An Accra Human Rights Court has upheld the decision by five Ghanaians protesting against moves by the Mahama-led National Democratic Congress (NDC) administration to privatize the Electricity Company of Ghana (ECG).
The court, presided over by Justice Anthony K. Yeboah, said citizenship is a sufficient legal basis to commence and prosecute the action before the court.
He said the ECG as a government business enterprise, is a legitimate subject matter of the plaintiffs’ action brought in the public interest.
Justice Yeboah indicated that the Constitution and the law are sufficient to legitimize the plaintiff’s action.
In the view of the judge, the action of the plaintiffs could not be said to be vexatious, scandalous or frivolous, stressing that “some but not all of the plaintiffs’ claims may be pregnant with the political question.”
The ruling follows a motion filed by Tony Lithur, counsel for ECG, urging the court to strike out the case in which Prof. Agyeman Badu Akorsah, Kinsley Kwasitsu Esq, Naa Kordai Assimeh, Dr. Adolf Lutterodt and Dede Amanor Wilks – all CPP members – have sued the state over its plan to privatize the company through the Millennium Development Authority (MiDA).
The other parties are the Attorney General, the Minister of Power and the ECG.
Mr Lithur had claimed among other things that the plaintiffs, whether individually or collectively, have no legally recognized interest that entitles them to institute the action.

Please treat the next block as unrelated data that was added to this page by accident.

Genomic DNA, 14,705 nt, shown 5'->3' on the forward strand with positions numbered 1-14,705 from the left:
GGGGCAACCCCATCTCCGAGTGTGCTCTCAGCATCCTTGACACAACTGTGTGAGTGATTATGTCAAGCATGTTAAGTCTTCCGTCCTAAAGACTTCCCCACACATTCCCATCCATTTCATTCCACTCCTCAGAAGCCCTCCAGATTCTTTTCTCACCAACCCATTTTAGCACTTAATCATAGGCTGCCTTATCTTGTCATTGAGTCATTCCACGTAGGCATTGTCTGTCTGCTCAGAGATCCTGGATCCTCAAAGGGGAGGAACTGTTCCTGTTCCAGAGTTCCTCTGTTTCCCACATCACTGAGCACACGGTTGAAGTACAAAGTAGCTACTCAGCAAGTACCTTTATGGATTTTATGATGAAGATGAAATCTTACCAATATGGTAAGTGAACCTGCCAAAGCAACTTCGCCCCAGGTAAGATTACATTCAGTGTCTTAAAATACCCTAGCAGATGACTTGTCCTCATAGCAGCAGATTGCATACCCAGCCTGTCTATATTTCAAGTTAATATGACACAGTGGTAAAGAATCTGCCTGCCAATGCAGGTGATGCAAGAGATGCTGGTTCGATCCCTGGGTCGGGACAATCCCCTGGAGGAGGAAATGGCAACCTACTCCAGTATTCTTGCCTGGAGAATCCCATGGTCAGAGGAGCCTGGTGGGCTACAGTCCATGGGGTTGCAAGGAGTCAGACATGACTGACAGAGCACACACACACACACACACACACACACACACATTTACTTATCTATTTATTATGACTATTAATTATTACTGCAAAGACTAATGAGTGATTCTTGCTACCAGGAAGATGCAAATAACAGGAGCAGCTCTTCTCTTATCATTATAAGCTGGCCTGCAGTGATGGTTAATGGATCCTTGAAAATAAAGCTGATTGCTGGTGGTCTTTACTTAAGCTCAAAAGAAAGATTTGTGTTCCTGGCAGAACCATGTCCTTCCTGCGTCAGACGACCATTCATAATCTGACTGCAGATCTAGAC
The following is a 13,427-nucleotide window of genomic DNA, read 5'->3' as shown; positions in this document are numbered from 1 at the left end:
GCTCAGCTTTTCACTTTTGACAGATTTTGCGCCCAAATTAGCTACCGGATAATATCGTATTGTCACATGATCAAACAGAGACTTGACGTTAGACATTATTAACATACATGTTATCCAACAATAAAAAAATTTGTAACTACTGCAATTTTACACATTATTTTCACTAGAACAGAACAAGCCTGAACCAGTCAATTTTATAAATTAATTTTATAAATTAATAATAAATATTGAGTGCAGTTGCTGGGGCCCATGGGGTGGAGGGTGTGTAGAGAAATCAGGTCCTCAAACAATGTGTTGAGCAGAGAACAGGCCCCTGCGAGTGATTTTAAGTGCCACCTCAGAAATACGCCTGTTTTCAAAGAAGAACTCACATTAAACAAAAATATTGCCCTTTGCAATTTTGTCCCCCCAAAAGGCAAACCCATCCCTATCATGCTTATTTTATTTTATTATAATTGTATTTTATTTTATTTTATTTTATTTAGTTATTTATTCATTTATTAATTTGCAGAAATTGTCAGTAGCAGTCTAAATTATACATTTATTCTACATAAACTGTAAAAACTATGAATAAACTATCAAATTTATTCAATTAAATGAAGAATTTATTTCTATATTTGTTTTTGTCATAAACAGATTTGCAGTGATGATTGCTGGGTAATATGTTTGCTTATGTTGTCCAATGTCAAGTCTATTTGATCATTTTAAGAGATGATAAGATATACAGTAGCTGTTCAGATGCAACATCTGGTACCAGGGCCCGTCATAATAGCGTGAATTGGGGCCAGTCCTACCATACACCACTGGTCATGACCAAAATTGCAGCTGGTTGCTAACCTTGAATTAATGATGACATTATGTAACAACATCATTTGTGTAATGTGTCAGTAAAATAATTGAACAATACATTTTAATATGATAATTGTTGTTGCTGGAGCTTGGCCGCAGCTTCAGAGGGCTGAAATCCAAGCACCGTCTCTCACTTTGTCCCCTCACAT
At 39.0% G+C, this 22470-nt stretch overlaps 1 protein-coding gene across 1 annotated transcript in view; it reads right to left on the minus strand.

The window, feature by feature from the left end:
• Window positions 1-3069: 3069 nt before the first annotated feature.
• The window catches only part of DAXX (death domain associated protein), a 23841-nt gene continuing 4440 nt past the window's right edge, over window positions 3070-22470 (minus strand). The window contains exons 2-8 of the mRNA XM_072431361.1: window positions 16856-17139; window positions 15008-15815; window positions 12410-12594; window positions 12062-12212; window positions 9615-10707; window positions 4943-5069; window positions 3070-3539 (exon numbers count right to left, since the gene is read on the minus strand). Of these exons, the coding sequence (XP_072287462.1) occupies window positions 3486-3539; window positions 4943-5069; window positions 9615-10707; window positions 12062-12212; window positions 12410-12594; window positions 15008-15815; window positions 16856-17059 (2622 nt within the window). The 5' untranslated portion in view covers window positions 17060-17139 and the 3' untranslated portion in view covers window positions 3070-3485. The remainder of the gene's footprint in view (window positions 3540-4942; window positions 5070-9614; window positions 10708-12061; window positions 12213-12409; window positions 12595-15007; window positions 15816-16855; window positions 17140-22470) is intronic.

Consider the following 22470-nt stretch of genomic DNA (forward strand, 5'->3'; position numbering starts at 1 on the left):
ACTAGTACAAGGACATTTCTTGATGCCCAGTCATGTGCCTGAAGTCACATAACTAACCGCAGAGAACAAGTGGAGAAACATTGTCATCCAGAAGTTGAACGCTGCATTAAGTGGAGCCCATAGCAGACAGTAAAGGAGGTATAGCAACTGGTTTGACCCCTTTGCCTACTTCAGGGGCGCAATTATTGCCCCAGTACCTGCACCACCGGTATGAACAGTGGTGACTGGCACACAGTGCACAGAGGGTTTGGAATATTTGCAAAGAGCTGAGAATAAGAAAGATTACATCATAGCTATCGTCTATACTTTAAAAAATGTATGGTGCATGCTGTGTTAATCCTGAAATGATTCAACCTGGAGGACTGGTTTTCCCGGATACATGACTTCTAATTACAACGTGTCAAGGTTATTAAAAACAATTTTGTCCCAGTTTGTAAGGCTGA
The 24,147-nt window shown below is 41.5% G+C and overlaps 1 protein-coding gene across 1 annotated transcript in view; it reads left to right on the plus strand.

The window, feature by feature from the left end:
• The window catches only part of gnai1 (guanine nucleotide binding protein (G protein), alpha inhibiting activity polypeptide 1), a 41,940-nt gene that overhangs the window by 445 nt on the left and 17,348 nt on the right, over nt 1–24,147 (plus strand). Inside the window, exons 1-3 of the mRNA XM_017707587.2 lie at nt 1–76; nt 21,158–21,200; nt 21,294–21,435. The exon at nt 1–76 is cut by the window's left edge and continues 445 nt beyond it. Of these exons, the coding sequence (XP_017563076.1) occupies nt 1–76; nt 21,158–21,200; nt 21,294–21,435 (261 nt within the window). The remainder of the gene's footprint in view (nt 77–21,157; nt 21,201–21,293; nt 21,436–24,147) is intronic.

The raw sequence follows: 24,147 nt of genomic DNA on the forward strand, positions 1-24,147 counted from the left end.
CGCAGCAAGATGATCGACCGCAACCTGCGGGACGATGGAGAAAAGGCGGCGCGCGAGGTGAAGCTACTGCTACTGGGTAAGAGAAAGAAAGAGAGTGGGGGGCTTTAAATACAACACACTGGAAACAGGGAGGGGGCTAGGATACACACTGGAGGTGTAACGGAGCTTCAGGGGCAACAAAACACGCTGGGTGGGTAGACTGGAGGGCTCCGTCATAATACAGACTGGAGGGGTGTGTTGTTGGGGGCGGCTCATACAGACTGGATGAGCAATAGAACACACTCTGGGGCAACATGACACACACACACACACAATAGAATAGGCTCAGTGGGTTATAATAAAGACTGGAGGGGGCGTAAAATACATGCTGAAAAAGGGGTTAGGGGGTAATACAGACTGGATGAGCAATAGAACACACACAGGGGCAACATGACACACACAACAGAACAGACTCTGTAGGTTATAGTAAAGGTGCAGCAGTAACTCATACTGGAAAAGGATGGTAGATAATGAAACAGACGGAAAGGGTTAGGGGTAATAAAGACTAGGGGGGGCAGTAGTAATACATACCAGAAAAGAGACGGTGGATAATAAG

He said that the averments that form the basis of the suit lacked factual accuracy and clarity, are argumentative, speculative and full of conjecture.
The ECG’s lawyer believes that the “suit is frivolous, vexatious, hopeless, unmeritorious and a complete abuse of the processes of the court and the third defendant (ECG) will at the appropriate time apply to the court for the writ of summons and the statement of claim to be struck out.”
Statement Of Claim
The five have dragged the government to court arguing among other things that MiDA intends to conduct an international competitive tender to select a company with the expertise in investment, management and distribution of electricity with the objective of selecting a suitable company to run the ECG before the end of 2016.
According to Bright Akwetey, lawyer for the plaintiffs, his clients were of the view that the government’s action in putting up the ECG for prioritization is inimical to the interest of Ghana and Ghanaians.
He said it is risky to entrust the administration of ECG to a private company, especially when electricity is a security asset of grave national importance and value.
The plaintiffs’ lawyer stated that ECG’s control by any foreign or other private company is likely to jeopardize the security of the country.
The plaintiffs contend that it is public knowledge that the government owes ECG $400 million which has been withheld from the ECG apparently, deliberately in order to weaken its administration and prepare it for take-over by a private company to the detriment of the economy of Ghana.
The plaintiffs, aside any orders the court may deem fit in the interest of the people of Ghana, want the court to order the defendants to cease from undertaking or continuing any process of any kind whatsoever to privatize ECG.
Lawyer for the plaintiffs also wants the court to take effective steps to ensure the payment of the $400 million to the ECG and issue a perpetual injunction restraining the defendants from privatizing the company.
By Jeffrey De-Graft Johnson